Wednesday, June 17, 2015


1. This Rolling Stone Magazine cover story about legendary Canadian prog-rock power trio RUSH - the band I've seen live the most often in my own life (3 times) - is just excellent. Even those of you who aren't fans of Rush's particular brand(s) of musical mayhem should find the story of comrades in arms and decades-long best-friendships inspiring and uplifting. Cue up a playlist of "Moving Pictures", or "2112", or "Grace Under Pressure", and read this sucker from top to bottom in one sitting, like I just did. You won't be disappointed!

2. Another lengthy must-read story for today is Paul Ford's absolutely fascinating What Is Code? for Bloomberg. It's a beautiful bit of writing, exploring a poorly understood but incredibly important facet of our contemporary culture. Check out, for instance, what Ford has to say about "involuntary" coding...
When you “batch” process a thousand images in Photoshop or sum numbers in Excel, you’re programming, at least a little. When you use computers too much—which is to say a typical amount—they start to change you. I’ve had Photoshop dreams, Visio dreams, spreadsheet dreams, and Web browser dreams. The dreamscape becomes fluid and can be sorted and restructured. I’ve had programming dreams where I move text around the screen.
You can make computers do wonderful things, but you need to understand their limits. They’re not all-powerful, not conscious in the least. They’re fast, but some parts—the processor, the RAM—are faster than others—like the hard drive or the network connection. Making them seem infinite takes a great deal of work from a lot of programmers and a lot of marketers.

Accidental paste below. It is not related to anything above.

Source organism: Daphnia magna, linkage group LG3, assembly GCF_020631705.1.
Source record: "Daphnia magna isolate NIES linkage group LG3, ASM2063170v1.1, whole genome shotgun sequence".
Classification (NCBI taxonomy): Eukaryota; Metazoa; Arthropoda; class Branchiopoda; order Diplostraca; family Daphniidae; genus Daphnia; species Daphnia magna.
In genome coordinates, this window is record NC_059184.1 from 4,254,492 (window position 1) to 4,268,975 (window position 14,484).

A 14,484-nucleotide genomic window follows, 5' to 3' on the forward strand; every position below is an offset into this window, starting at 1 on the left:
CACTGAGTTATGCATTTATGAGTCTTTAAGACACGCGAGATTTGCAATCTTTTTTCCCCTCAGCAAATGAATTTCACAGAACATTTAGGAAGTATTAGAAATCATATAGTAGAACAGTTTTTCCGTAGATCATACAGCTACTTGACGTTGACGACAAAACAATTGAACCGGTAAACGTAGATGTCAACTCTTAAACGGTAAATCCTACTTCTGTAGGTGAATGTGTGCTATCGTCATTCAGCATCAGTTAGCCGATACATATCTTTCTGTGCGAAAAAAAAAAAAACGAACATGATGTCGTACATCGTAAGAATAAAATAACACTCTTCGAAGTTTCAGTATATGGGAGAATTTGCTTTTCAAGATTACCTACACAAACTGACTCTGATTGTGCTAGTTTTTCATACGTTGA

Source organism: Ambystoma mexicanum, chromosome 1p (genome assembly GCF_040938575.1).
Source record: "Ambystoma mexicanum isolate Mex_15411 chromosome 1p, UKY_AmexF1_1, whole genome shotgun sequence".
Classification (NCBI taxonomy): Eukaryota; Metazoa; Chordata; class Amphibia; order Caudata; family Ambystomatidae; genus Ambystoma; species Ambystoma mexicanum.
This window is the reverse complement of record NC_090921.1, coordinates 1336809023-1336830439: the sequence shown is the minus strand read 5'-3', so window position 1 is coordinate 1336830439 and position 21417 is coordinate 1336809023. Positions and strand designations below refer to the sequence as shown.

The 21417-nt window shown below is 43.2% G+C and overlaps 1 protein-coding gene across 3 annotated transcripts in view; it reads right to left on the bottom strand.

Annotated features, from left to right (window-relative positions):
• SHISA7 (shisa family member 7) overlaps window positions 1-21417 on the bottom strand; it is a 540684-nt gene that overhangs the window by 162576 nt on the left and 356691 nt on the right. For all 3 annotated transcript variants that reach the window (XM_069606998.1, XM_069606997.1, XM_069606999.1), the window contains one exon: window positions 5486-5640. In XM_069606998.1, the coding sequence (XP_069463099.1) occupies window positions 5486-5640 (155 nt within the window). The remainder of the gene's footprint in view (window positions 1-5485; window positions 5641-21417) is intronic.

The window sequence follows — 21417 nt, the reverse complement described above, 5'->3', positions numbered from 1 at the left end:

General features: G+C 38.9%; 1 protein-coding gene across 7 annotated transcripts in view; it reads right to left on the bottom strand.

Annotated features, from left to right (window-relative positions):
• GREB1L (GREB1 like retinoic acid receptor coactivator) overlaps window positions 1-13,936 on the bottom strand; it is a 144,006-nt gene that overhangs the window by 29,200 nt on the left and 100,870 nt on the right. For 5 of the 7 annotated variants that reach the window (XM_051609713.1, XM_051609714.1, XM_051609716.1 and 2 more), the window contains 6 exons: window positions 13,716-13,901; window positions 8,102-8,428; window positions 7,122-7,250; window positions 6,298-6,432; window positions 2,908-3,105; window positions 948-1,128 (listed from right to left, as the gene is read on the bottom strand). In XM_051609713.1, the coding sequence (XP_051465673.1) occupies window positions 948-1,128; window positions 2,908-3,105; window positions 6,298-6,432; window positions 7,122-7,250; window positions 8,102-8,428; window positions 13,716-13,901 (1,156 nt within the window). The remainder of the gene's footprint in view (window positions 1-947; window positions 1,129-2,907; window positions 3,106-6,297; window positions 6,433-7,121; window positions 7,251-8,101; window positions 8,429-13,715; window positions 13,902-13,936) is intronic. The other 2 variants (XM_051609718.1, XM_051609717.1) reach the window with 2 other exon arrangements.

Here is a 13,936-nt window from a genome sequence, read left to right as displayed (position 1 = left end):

The turn-of-last-century British artist William Morris once said you can’t have art without resistance in the materials. The computer and its multifarious peripherals are the materials. The code is the art.

 3. This excellent review of English Professor of Philosophy John Gray's thought-provoking new book - "The Soul of the Marionette" - serves as "a short enquiry into human freedom" that "exposes the follies, delusions and prevailing Gnosticism of our smugly arrogant times." It begins:
In these times the west, or what we used quaintly to call the civilised world, is threatened by two opposing perils, one actual and near, the other notional though becoming a reality at an ever-increasing pace. At one pole, there is the outright, unrelenting and often violent rejection of western modernity by fundamentalist movements, Islamic, Christian, Jewish; at the other is the seemingly limitless development of computer technology, which, as some highly intelligent people,Stephen Hawking among them, have been warning of late, may well end in producing machines much cleverer and even more destructive than we are. The future will be another country. John Gray, in his bleak yet bracing new book, once again addresses himself to the follies, delusions and willed blindness of our smugly arrogant times, in which, despite our arrogance, we cower before the twin menaces of old and new barbarisms.
 Delicious and filling food for thought. I look forward to reading Dr Gray's book.

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